Do you feel like banking your freedom on that? 

The taking of a life should be a last resort. It should not be encouraged as a first response unless the danger is reasonably apparent to us all.

There is nothing about the Cornish bill that would make shooting a “first response”; it merely makes an otherwise law-abiding shooting easier to justify.   

We should not return to the days when shootouts were commonplace and few or no questions were asked of the last man standing.

Either County Attorney Backstrom has very little faith in this state’s cops and prosecutors, or even less in the law-abiding Minnesotan. 

I’ll take votes. 

James C. Backstrom is the Dakota County attorney and president of the Minnesota County Attorneys Association.

And in that capacity, I’ll be soliciting his comments on this piece, via email or – preferably – on the NARN this weekend.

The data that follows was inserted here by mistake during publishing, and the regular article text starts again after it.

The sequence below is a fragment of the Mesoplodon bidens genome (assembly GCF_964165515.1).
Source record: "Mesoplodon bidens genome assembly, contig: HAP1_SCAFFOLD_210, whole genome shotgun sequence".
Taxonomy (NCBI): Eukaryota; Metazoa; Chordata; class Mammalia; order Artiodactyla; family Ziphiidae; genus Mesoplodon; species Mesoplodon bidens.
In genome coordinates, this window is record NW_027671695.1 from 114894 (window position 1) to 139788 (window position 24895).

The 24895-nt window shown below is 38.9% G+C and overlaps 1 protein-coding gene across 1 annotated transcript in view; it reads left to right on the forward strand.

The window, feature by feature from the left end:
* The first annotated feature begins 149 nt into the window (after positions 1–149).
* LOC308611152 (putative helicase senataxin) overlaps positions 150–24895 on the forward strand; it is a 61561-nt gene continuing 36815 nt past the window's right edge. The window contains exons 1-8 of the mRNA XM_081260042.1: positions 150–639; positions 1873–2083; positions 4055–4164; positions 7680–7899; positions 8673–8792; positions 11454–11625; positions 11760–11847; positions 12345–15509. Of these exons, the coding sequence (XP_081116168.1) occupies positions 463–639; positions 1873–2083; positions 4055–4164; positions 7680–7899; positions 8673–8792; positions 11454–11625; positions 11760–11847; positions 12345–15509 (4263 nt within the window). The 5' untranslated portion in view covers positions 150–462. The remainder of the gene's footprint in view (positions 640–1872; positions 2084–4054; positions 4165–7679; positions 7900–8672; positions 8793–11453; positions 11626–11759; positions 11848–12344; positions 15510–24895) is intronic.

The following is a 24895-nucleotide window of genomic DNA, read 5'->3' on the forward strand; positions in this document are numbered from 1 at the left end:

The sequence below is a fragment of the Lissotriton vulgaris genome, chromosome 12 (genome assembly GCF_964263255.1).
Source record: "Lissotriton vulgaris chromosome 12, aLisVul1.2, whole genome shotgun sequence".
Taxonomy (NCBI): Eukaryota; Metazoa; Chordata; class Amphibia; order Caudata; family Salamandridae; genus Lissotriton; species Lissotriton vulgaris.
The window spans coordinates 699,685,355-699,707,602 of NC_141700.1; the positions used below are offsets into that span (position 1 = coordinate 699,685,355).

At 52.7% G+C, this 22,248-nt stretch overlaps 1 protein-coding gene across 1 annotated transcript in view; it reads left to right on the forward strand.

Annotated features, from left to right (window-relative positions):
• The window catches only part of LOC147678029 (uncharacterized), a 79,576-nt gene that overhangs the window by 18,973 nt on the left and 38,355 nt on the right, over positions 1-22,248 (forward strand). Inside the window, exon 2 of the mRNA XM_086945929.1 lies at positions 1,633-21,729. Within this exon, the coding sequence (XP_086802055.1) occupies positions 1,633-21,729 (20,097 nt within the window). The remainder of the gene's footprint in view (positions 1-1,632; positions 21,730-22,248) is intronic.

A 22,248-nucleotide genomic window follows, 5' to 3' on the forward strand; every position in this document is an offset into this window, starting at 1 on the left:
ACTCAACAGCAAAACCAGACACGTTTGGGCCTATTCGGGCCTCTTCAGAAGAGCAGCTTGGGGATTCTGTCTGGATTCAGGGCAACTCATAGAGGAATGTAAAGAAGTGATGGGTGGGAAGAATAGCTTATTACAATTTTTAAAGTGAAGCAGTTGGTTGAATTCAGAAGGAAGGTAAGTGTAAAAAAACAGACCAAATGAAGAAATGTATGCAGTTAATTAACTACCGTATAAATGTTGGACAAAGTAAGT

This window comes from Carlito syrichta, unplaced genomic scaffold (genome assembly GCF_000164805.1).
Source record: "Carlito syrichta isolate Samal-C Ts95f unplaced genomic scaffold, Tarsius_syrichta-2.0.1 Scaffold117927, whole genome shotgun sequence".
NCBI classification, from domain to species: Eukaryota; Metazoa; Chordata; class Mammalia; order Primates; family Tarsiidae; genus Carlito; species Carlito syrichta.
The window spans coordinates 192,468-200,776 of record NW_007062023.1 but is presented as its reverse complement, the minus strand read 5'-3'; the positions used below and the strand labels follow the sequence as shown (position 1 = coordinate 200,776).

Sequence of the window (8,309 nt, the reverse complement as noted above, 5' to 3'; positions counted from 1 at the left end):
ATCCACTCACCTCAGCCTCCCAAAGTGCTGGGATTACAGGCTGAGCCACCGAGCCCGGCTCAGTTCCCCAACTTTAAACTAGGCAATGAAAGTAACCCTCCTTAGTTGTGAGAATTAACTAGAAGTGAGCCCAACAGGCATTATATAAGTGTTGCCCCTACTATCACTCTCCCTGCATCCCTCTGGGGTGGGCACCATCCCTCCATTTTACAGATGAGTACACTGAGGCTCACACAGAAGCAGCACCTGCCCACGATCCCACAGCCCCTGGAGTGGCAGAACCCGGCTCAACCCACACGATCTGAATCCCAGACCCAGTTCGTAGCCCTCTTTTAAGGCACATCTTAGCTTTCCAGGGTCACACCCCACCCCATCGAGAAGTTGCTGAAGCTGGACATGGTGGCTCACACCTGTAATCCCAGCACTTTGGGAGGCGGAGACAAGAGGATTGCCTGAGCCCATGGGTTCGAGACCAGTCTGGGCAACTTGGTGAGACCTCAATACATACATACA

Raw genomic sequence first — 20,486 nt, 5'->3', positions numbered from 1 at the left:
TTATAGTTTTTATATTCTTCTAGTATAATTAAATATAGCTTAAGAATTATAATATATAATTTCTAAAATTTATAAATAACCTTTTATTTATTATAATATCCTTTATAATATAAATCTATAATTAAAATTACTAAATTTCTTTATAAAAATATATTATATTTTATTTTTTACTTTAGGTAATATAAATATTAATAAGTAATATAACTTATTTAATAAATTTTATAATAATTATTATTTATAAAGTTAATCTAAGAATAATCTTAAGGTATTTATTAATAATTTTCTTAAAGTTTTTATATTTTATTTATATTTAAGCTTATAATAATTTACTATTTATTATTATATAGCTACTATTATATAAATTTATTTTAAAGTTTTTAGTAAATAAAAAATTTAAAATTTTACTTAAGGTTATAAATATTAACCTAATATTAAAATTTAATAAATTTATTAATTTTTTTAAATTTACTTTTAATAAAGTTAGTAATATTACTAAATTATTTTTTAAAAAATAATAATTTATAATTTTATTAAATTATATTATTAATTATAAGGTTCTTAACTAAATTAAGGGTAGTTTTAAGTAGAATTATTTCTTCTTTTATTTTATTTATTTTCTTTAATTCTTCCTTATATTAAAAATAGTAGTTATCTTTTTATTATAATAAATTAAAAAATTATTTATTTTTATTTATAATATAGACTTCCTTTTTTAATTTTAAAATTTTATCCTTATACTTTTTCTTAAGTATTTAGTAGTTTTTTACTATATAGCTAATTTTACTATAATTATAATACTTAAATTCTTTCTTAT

The show’s in Eagan.  Deep in the heart of Dakota County.  It shouldn’t be out of his way.

I’ll keep you posted.

UPDATE:  I’ve requested an interview with Mr. Backstrom:

This is a media request.

I’m Mitch Berg.  I’m a talk show host with the “Northern Alliance Radio Network”, at AM1280 the Patriot.  I’m also a blogger, at “Shot in the Dark” and “True North”.

I have taken serious issue with County Attorney Backstrom over his op-ed in the Star-Tribune last week:

I am requesting the opportunity to interview Mr. Backstrom about what I consider to be *seriously misleading claims* in his article. 

I would like to offer Mr. Backstrom the chance to appear on my radio show during the 2PM hour this coming Saturday, March 13, to discuss his op-ed and my questions about it. 

If he’s not available for this interview, I’d like to request an interview, either by phone or email, regarding some of the claims he makes in the Star-Tribune.

I’ll eagerly await Mr. Backstrom’s response.


Mitch Berg
Northern Alliance Radio Network
AM1280 The Patriot

Shot In The Dark (
True North (